Mobile Speed Optimization

The next combined optimization we’re going to look at is your performance on mobile. Mobile friendliness is both a ranking factor for SEO, as well as a quality score enhancer for PPC. These enhancements are extremely important for businesses who are looking to show up for voice search.

mobile page speed optimization

Level 2:  Using SEO and PPC as a Team

While most people view SEO and PPC as two separate entities, there are ways they go hand in hand. Looking at the strengths and weaknesses of both SEO and PPC, we can develop a combined strategy to improve our online marketing across the board.

Using PPC for SEO Keyword Research

Only 5.7% of all new pages will rank organically within the first year of their existence. Due to the long optimization process that corresponds with this timeline, it is essential to use as much information as possible prior to investing resources on ranking a page. We don’t want Mario and Luigi spending hours on a piece of content to rank for the keyword “Why Mario Loves Peach” if it won’t yield a good conversion metric!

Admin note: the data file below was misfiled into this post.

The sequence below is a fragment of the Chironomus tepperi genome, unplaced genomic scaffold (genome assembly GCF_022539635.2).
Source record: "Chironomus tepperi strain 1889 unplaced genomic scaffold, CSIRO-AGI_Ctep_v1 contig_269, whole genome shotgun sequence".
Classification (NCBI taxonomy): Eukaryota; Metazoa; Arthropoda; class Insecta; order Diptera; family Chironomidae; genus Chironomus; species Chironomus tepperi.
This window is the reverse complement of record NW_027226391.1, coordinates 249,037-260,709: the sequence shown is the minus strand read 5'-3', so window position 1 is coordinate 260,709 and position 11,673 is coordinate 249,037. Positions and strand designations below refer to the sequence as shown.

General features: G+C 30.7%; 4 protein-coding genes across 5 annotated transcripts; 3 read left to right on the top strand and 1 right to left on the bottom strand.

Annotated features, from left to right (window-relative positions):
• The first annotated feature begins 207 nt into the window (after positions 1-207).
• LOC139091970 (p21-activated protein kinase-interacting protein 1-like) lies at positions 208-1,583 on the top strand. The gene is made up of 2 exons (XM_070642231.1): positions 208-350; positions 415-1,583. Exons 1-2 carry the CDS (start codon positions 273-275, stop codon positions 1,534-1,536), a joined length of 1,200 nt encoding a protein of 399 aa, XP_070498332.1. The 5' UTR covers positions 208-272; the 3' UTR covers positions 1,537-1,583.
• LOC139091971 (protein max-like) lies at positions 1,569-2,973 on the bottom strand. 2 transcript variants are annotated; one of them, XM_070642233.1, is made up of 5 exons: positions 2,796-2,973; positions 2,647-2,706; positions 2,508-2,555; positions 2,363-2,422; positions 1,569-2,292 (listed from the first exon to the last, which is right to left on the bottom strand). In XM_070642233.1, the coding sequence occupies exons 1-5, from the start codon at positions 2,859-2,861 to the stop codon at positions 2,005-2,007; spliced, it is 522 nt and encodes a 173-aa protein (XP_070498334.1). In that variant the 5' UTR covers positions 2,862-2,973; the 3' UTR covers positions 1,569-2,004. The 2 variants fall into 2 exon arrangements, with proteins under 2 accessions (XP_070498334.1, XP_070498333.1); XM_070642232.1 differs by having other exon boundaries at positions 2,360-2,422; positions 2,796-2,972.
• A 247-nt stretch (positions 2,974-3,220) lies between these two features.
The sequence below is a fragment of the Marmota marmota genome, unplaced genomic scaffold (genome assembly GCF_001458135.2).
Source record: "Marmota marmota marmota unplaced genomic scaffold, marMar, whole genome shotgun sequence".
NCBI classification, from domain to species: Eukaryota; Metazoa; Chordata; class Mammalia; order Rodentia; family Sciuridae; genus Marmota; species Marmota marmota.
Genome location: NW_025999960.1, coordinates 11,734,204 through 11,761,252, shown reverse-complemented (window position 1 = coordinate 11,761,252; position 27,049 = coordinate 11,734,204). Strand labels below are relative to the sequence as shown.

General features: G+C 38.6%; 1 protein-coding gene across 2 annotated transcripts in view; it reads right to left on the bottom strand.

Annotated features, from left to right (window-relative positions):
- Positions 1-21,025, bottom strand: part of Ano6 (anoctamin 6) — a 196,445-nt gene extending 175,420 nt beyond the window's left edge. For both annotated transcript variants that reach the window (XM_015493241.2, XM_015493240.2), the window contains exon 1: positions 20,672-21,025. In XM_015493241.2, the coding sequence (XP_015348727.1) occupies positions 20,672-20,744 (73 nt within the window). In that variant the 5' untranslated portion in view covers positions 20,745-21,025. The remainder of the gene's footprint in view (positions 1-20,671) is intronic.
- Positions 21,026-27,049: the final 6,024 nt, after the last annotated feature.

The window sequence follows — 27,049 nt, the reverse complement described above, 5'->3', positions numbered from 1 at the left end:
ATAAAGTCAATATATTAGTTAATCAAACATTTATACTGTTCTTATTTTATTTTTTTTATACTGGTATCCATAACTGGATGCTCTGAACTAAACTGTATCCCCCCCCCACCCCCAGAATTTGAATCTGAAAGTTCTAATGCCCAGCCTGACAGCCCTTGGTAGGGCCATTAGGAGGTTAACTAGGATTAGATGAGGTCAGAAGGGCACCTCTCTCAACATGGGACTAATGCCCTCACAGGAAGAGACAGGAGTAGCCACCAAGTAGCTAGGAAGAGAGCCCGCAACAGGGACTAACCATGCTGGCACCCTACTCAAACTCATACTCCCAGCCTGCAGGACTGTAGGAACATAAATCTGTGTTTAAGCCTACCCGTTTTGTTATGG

A great way to identify which keywords to focus on is to look at PPC data.

To do this, simply look at PPC trends:

  • Consider ad copy that converted well and apply it to your landing page copy.
  • Test different page structures via split tests on PPC (form fill layouts, CTAs, etc.) and apply your findings to your landing page.
  • Monitor search volume and interaction rates on specific keywords before optimizing a page for them on SEO.